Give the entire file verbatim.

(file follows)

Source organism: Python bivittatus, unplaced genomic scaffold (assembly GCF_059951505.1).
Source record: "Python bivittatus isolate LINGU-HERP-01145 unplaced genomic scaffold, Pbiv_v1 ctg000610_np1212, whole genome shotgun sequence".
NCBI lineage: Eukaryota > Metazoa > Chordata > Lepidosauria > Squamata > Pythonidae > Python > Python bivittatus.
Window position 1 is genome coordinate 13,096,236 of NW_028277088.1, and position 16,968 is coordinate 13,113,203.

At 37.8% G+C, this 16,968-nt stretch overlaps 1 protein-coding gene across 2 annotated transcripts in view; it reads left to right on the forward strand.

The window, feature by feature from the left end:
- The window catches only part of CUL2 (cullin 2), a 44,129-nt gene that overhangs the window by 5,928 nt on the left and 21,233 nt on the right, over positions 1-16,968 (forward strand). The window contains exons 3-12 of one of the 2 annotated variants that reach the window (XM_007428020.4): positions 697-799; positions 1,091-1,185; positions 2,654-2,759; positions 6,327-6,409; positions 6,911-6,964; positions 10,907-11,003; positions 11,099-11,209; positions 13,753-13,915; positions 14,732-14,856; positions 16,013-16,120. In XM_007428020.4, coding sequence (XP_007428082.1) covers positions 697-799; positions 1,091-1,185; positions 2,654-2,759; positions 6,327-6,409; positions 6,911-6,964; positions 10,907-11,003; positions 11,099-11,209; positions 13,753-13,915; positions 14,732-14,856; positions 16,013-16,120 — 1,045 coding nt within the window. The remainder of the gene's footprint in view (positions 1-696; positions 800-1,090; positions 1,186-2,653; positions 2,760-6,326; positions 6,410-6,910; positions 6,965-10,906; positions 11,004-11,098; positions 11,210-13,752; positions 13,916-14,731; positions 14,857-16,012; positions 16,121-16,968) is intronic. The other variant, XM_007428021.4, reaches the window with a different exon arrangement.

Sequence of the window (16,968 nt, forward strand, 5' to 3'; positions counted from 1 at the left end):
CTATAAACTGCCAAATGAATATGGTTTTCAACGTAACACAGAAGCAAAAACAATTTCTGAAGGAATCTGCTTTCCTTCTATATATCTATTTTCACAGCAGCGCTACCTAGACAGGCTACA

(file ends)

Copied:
Source organism: Python bivittatus, unplaced genomic scaffold (assembly GCF_059951505.1).
Source record: "Python bivittatus isolate LINGU-HERP-01145 unplaced genomic scaffold, Pbiv_v1 ctg000610_np1212, whole genome shotgun sequence".
NCBI lineage: Eukaryota > Metazoa > Chordata > Lepidosauria > Squamata > Pythonidae > Python > Python bivittatus.
Window position 1 is genome coordinate 13,096,236 of NW_028277088.1, and position 16,968 is coordinate 13,113,203.

At 37.8% G+C, this 16,968-nt stretch overlaps 1 protein-coding gene across 2 annotated transcripts in view; it reads left to right on the forward strand.

The window, feature by feature from the left end:
- The window catches only part of CUL2 (cullin 2), a 44,129-nt gene that overhangs the window by 5,928 nt on the left and 21,233 nt on the right, over positions 1-16,968 (forward strand). The window contains exons 3-12 of one of the 2 annotated variants that reach the window (XM_007428020.4): positions 697-799; positions 1,091-1,185; positions 2,654-2,759; positions 6,327-6,409; positions 6,911-6,964; positions 10,907-11,003; positions 11,099-11,209; positions 13,753-13,915; positions 14,732-14,856; positions 16,013-16,120. In XM_007428020.4, coding sequence (XP_007428082.1) covers positions 697-799; positions 1,091-1,185; positions 2,654-2,759; positions 6,327-6,409; positions 6,911-6,964; positions 10,907-11,003; positions 11,099-11,209; positions 13,753-13,915; positions 14,732-14,856; positions 16,013-16,120 — 1,045 coding nt within the window. The remainder of the gene's footprint in view (positions 1-696; positions 800-1,090; positions 1,186-2,653; positions 2,760-6,326; positions 6,410-6,910; positions 6,965-10,906; positions 11,004-11,098; positions 11,210-13,752; positions 13,916-14,731; positions 14,857-16,012; positions 16,121-16,968) is intronic. The other variant, XM_007428021.4, reaches the window with a different exon arrangement.

Sequence of the window (16,968 nt, forward strand, 5' to 3'; positions counted from 1 at the left end):
CTATAAACTGCCAAATGAATATGGTTTTCAACGTAACACAGAAGCAAAAACAATTTCTGAAGGAATCTGCTTTCCTTCTATATATCTATTTTCACAGCAGCGCTACCTAGACAGGCTACA